Participants at the meeting include Francis Collins (National Human Genome Research Institute), Ronald Davis (Stanford University), Richard Gibbs (Baylor College of Medicine), Jim Kent (University of California, Santa Cruz), Eric Lander (Whitehead Institute, MIT Center for Genome Research), Svante Paabo (Max Planck Institute for Evolutionary Anthropology), Michael Ashburner (EMBL-EBI), Robert Waterston (Washington University School of Medicine), and Ewan Birney (EMBL-EBI).
At the Cold Spring Harbor Genome Meeting in May 2000, Birney created Genesweep, a whimsical wagering pool in which many scientists have placed their bets on their own estimates of the number of genes in the human genome. Currently, estimates range from approximately 25,000 to over 150,000. There will be many losers when the Genesweep winner is announced in May, 2003.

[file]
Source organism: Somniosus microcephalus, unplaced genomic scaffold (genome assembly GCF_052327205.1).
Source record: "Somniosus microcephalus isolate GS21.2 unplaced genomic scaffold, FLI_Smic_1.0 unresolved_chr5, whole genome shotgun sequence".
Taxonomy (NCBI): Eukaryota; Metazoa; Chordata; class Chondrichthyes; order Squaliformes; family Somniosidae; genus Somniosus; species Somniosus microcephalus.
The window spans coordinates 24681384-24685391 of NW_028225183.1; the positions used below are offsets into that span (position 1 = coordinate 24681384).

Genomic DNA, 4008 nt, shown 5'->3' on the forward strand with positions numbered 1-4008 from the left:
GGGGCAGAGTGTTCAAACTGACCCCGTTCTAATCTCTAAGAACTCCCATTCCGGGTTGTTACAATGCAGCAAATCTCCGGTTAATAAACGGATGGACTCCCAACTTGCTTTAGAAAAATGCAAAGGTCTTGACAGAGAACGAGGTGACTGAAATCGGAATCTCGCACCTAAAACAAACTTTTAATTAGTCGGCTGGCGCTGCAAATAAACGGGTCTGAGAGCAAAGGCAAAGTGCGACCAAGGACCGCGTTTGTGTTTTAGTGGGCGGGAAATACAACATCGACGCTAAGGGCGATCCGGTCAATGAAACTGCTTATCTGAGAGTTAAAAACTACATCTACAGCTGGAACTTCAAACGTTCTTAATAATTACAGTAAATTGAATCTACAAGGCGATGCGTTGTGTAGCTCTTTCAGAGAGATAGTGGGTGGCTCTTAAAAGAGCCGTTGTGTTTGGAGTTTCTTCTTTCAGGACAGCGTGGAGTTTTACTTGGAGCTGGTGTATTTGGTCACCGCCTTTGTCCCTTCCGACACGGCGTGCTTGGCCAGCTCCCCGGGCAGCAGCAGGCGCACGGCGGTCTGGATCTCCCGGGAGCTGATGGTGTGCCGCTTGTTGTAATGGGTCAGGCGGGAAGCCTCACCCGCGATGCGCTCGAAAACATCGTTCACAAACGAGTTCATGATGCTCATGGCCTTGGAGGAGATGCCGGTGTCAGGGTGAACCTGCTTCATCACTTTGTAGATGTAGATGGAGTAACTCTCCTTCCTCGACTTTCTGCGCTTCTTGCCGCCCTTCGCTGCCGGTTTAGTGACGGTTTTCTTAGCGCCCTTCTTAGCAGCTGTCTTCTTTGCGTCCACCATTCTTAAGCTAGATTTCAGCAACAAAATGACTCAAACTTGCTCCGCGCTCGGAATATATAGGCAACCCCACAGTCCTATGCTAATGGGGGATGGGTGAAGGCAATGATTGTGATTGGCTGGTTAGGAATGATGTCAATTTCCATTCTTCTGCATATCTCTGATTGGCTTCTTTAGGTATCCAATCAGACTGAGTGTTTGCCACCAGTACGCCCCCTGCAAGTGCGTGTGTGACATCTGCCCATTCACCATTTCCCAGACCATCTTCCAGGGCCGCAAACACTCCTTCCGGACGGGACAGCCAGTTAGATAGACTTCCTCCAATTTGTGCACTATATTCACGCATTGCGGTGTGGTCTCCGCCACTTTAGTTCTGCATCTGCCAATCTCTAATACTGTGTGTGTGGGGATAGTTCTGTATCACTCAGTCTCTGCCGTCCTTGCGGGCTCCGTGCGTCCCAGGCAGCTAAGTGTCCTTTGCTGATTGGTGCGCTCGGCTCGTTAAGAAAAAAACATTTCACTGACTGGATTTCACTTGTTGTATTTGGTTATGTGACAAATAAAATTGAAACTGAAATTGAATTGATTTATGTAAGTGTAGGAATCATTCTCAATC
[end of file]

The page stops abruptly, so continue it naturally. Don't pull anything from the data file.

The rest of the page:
"The total number of genes in an organism's genome depends on subtle, non-universal definitions of what constitutes a gene, so there's been a great debate about the 'number' of human genes," says David Stewart, Director of Meetings and Courses at Cold Spring Harbor Laboratory. "In any case, the field of remaining Genesweep contenders could narrow considerably at this year's meeting when researchers will try to reach a consensus, though necessarily somewhat arbitrary, on the rules for defining a gene."
"As a break from the serious work involved in genome research, Genesweep has been a lot of fun," says Stewart, who adds, "In the struggle to find the best methods for detecting known and discovering new elements and properties of genes and genomes, we're learning many interesting lessons."